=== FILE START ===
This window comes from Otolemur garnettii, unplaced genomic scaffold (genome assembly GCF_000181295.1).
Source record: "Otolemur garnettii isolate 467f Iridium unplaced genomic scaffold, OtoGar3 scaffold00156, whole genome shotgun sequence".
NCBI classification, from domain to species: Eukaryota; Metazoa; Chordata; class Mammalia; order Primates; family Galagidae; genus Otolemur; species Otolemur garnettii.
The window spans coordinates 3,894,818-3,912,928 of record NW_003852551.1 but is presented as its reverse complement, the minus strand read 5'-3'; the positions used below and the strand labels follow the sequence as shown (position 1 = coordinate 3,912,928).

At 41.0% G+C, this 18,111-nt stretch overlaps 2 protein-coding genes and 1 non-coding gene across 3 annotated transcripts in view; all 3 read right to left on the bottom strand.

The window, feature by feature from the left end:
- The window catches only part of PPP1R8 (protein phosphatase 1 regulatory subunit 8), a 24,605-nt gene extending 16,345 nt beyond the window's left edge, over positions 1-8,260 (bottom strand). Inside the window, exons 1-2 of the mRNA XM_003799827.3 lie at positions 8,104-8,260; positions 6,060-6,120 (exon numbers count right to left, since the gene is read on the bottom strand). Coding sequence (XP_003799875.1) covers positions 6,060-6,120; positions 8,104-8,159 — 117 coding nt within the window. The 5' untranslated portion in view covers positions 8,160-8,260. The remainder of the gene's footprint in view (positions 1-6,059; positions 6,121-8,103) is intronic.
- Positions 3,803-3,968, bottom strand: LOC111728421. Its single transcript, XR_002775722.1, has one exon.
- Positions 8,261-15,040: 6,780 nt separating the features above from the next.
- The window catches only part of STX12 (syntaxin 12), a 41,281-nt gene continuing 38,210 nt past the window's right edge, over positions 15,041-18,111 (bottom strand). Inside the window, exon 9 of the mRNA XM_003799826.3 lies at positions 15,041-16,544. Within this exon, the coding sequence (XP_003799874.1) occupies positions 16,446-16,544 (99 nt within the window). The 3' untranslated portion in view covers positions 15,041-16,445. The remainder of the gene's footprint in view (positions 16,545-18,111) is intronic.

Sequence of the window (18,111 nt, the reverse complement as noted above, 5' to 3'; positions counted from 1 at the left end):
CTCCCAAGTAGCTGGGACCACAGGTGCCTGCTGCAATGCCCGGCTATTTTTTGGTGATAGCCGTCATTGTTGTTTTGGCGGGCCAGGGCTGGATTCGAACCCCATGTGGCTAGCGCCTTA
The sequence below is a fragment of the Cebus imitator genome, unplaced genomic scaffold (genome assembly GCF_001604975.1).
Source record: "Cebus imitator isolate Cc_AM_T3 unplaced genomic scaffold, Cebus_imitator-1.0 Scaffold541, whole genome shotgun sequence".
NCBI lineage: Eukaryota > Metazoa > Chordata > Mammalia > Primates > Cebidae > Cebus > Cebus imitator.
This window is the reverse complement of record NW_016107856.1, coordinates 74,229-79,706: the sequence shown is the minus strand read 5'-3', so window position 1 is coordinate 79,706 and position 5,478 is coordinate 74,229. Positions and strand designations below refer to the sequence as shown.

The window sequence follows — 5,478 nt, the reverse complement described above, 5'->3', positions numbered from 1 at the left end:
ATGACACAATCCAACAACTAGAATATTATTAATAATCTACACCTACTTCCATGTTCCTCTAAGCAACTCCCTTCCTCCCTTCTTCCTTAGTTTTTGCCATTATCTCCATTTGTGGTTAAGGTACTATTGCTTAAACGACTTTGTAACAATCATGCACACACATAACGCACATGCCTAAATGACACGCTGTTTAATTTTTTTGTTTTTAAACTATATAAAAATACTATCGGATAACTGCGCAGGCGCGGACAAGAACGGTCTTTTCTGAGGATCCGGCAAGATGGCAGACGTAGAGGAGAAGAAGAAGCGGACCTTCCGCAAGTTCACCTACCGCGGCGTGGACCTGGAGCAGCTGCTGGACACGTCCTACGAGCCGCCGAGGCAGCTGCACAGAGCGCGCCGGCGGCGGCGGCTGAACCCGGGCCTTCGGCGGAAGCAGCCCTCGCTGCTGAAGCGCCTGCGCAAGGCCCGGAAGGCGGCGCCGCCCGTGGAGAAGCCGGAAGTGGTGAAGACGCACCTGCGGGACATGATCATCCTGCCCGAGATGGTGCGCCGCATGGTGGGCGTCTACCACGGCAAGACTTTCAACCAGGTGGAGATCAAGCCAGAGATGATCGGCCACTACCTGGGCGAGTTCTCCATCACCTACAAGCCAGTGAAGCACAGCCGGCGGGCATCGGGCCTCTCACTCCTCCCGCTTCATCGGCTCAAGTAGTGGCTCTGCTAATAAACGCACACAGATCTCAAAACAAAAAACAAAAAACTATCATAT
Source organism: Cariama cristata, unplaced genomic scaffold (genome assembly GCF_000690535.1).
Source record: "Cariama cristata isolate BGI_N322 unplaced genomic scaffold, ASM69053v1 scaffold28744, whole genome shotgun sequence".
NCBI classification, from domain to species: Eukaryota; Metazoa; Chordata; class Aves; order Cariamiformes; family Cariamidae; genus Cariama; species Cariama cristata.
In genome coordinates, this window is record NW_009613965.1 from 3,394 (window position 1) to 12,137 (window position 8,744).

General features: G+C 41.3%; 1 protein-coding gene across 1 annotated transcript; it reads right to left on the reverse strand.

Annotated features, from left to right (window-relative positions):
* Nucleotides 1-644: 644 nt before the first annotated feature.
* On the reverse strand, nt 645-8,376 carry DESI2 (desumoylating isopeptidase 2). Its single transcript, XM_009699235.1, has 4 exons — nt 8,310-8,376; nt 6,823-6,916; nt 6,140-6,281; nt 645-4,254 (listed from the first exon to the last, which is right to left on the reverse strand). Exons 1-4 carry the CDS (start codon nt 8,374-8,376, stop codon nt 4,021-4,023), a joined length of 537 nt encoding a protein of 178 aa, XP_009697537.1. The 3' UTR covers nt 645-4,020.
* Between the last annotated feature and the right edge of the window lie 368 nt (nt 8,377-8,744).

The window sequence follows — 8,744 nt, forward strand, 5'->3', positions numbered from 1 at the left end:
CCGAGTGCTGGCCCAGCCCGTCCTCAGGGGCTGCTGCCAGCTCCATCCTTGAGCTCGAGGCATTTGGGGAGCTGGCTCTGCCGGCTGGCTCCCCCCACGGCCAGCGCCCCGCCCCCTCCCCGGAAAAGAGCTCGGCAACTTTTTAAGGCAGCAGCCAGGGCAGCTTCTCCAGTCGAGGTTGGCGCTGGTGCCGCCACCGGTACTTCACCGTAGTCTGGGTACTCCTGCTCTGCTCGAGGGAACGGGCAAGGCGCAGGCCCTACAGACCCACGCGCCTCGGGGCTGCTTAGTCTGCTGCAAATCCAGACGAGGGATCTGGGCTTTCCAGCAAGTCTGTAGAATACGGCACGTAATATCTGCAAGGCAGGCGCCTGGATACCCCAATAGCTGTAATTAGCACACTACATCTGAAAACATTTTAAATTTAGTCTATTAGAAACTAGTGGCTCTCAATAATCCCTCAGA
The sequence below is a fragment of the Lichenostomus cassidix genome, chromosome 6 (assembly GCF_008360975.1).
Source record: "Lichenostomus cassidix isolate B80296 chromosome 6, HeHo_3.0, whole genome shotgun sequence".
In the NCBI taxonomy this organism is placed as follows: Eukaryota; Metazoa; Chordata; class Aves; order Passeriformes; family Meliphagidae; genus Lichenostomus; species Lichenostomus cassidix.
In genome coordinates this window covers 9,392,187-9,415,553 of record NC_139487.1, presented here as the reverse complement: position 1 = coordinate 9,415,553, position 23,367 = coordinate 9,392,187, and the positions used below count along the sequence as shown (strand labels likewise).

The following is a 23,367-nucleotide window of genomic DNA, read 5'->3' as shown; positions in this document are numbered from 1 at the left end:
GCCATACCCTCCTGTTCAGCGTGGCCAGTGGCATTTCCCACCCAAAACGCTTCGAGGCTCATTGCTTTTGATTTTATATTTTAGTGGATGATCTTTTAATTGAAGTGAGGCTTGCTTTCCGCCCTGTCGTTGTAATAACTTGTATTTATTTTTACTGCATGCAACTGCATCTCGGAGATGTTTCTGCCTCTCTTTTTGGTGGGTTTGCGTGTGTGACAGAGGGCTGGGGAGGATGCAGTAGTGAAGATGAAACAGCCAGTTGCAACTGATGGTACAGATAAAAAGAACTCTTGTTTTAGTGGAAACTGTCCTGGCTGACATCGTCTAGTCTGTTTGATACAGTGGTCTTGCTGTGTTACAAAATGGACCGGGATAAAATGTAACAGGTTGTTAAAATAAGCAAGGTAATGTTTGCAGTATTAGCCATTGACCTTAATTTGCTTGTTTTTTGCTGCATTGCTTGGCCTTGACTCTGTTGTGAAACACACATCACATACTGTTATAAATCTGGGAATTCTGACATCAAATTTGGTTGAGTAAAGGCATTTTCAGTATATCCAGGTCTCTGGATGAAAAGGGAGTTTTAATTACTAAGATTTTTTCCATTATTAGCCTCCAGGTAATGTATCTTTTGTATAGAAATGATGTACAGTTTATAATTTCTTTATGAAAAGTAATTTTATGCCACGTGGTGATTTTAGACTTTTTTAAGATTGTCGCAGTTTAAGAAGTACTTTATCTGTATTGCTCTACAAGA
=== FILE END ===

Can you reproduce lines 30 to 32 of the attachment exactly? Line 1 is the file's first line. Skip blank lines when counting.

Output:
The sequence below is a fragment of the Lichenostomus cassidix genome, chromosome 6 (assembly GCF_008360975.1).
Source record: "Lichenostomus cassidix isolate B80296 chromosome 6, HeHo_3.0, whole genome shotgun sequence".
In the NCBI taxonomy this organism is placed as follows: Eukaryota; Metazoa; Chordata; class Aves; order Passeriformes; family Meliphagidae; genus Lichenostomus; species Lichenostomus cassidix.